Gobble veggies, not turkey this Thanksgiving

Gobble veggies, not turkey this Thanksgiving

Thanksgiving is just around the corner and since it is about gratitude, Friends of Animals thinks people should show their appreciation for turkeys and opt for a vegan menu this holiday. Turkeys are as intelligent as mammals and have a zest for living and turkeys raised for food never know the comfort of a mother bird’s wings or the joy of exploring the woods and fields with her. Here’s 10 facts that might make you change your mind about gobbling down turkey during your Thanksgiving dinner tomorrow:

  • Three hundred million turkeys are killed in the U.S. each year, most for Thanksgiving and Christmas.
  • After only a few weeks, turkeys are moved to large, windowless sheds, which they share with thousands of other turkeys. 
  • At 5 to 6 months old, turkeys are sent to the slaughterhouse. In the wild, they can live to be 10 years old.
  • Turkeys are actually sensitive animals who have good and bad moods. You can tell what mood the male is in by the color of his throat and head. When a male is excited, his head turns blue and when a tom is about to get into a fight, his head turns red.
  • Turkeys are highly social, affectionate and love to play. They create long-lasting social bonds with each other and with humans. If you want proof, check out the videos of Cornelius, an especially cuddly turkey, on Esther the Wonder Pig’s Facebook page.
  • Turkeys stay close to their family and flock mates, sometimes traveling in the wild with groups of 200 or more.
  • In 1970, the average turkey raised for meat weighed 17 pounds. Today, turkeys average 28 pounds.
  • In the wild, these typically sleek birds are able to run up to 25 miles per hour and fly up to 55 miles per hour. But due to selective breeding, commercially raised turkeys are often unable even to walk more than a couple steps by the end of their brief lives.
  • Turkeys are actually quite intelligent. They are very good at geography and can learn the details of really large areas which is especially useful for finding food. Turkeys exhibit problem-solving behavior and are curious and inquisitive animals.
  • Wild turkeys sleep in trees away from predators — this is natural roosting behavior that even domesticated turkeys will try to do.


We hope you’ll consider joining countless other Americans in celebrating compassion for animals while doing something good for our own health this Thanksgiving by passing on the turkey. We can help you serve up some kindness with recipes for side dishes, main dishes and desserts . Here’s two of our favorite holiday side dish recipes and you can check out our very own vegan cookbooks available in our online store for more delicious, gourmet vegan recipes to try any time of the year. Click here to learn more.


Butternut Squash, White Bean and Kale Ragout

Serves 4-6

Adapted from New York Times recipe. This stew is hearty, healthy and simply wonderful — a one pot meal.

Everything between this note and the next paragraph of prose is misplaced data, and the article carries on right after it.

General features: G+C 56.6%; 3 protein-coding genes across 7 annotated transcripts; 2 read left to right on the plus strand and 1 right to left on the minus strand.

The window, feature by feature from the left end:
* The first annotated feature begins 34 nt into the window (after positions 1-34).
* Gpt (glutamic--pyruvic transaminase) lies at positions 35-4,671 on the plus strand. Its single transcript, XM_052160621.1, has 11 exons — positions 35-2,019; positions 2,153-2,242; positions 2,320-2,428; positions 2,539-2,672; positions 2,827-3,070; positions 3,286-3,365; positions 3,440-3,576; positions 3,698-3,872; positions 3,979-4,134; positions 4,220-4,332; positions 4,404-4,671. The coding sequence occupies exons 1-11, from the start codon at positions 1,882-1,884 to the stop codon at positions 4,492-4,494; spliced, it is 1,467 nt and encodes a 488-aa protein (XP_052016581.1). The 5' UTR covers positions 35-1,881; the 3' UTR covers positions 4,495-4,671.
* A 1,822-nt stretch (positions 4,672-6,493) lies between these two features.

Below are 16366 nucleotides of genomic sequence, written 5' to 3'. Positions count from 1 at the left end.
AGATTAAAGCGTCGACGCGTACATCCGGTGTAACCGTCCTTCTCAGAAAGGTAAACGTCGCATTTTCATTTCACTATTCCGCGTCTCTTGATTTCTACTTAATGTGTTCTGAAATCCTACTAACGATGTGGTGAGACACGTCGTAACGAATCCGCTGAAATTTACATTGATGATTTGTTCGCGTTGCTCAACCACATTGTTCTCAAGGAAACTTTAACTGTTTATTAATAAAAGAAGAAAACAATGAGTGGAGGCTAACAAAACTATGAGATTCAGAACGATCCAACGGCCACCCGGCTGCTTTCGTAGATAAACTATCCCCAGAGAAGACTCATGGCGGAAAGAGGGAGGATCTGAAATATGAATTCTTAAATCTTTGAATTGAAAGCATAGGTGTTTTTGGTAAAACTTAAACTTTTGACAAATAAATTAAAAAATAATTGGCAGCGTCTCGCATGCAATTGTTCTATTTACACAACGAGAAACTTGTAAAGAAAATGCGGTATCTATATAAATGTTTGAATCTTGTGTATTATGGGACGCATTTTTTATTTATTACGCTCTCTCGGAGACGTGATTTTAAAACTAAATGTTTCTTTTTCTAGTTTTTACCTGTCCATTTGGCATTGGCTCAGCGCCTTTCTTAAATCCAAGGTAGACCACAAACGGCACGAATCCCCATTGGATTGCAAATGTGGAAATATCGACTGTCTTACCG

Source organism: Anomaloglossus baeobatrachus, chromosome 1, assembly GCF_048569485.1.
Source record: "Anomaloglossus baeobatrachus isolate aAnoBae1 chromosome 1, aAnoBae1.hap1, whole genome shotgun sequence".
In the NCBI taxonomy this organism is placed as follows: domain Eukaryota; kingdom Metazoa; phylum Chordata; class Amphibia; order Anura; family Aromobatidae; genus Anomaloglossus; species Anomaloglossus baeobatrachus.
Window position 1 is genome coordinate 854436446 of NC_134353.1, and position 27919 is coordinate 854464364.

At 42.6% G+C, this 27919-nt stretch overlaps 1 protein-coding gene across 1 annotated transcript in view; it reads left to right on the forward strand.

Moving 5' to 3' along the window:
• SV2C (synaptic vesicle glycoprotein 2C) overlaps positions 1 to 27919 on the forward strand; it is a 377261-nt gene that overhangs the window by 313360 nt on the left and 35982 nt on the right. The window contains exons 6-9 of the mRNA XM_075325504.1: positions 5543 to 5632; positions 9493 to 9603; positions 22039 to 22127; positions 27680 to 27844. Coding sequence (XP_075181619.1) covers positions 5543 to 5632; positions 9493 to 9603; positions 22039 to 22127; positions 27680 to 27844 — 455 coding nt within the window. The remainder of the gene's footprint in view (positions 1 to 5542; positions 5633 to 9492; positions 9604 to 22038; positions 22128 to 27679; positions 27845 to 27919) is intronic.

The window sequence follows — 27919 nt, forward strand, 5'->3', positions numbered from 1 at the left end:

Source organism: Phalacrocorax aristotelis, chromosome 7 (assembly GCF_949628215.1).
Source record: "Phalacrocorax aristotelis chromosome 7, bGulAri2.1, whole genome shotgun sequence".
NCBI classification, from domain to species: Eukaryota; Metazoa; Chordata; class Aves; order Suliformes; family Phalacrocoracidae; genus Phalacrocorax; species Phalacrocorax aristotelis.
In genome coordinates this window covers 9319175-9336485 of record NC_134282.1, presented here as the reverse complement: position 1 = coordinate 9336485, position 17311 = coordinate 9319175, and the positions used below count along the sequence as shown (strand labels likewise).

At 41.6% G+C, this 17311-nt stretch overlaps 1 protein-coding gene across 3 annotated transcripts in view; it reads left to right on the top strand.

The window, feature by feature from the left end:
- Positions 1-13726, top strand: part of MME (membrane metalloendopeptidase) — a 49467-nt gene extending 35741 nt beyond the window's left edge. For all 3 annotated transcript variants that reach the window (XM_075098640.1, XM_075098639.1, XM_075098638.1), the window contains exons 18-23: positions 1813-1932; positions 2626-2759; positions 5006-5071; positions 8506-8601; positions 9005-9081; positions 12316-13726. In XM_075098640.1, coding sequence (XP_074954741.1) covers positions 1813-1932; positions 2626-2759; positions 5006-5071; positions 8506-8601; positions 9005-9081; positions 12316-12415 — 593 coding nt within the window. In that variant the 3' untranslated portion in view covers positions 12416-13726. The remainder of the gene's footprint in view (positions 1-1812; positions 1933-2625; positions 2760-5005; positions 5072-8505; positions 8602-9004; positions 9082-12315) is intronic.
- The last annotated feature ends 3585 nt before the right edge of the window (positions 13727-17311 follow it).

1 large (3 pounds) butternut squash
2 tablespoons coconut oil
2 tablespoons maple syrup
2 ½ teaspoons cider vinegar
1 teaspoon sea salt (or to taste)
1 teaspoon ground black pepper
Pinch of cayenne pepper (or to taste)
2 tablespoons extra virgin olive oil
4 large leeks (white and light green parts only)
4 large garlic cloves minced (or use a garlic press)
2 teaspoons rosemary (fresh or dried)
2 15-ounce cans cannellini beans, drained and rinsed
2 cups vegetable broth (or use vegan bouillon cubes and prepare according to instructions)
¾ pound kale, chopped (approximately 6 cups)
⅓ cup dried cranberries chopped (plus additional berries for garnish)


Preheat oven to 425 degrees F. Dissolve vegan bouillon in hot water according to package instructions.

Peel squash, then halve squash and scoop out seeds. Cut flesh into 1-inch cubes.

Spread cubes out on a large rimmed baking sheet. In small saucepan, combine coconut oil, syrup, 1 teaspoon vinegar, salt, ½ teaspoon black pepper and cayenne. Cook, stirring, over medium-high heat; pour mixture over squash and toss to coat evenly. Roast, tossing occasionally, until squash is very tender and caramelized at edges, about 30 minutes.

In a large skillet, warm olive oil over medium heat. Add leeks, garlic, rosemary and a generous pinch of salt. Cook, stirring occasionally, until leeks are very soft and not at all browned, about 15 minutes. Add beans and broth and simmer for 10 minutes.

Stir in kale. Simmer until kale is cooked down and very tender, about 10 to 15 minutes. Stir in squash and chopped cranberries; season with remaining 1½ teaspoons vinegar and ½ teaspoon black pepper. Garnish with additional cranberries and a small pinch of sea salt. Serve.

Mashed Potatoes with Celery Root
Serves 4 – 6

Thanks again to Trish Sebben-Krupka. Sometimes the tried and true is in need of reinvention—a little something new. Celery root brings this ever-popular and ever-versatile side dish to new heights. Luscious.

2 pounds Yukon Gold potatoes, peeled
1 celery root, about 1 pound, peeled
½ – ¾ cup hot vegetable broth
3 tablespoons olive oil
½ teaspoon salt
Ground black pepper
Garnish with snipped fresh chives

Cut the potatoes and celery root into large pieces. If more than a few minutes will pass between peeling the celery root and cooking it, cover it in a bath of cold water and 1 tablespoon of lemon juice to keep it from discoloring.

Put potatoes and celery root in a saucepan, cover with cold salted water, and bring to a boil. Simmer until tender, about 20 minutes. Drain and return the vegetables to the pan. Over low heat, mash the vegetables and beat with a hand-held mixer, adding vegetable broth, olive oil, salt and pepper. Blend until smooth.

Stir in snipped fresh chives or chopped parsley before serving.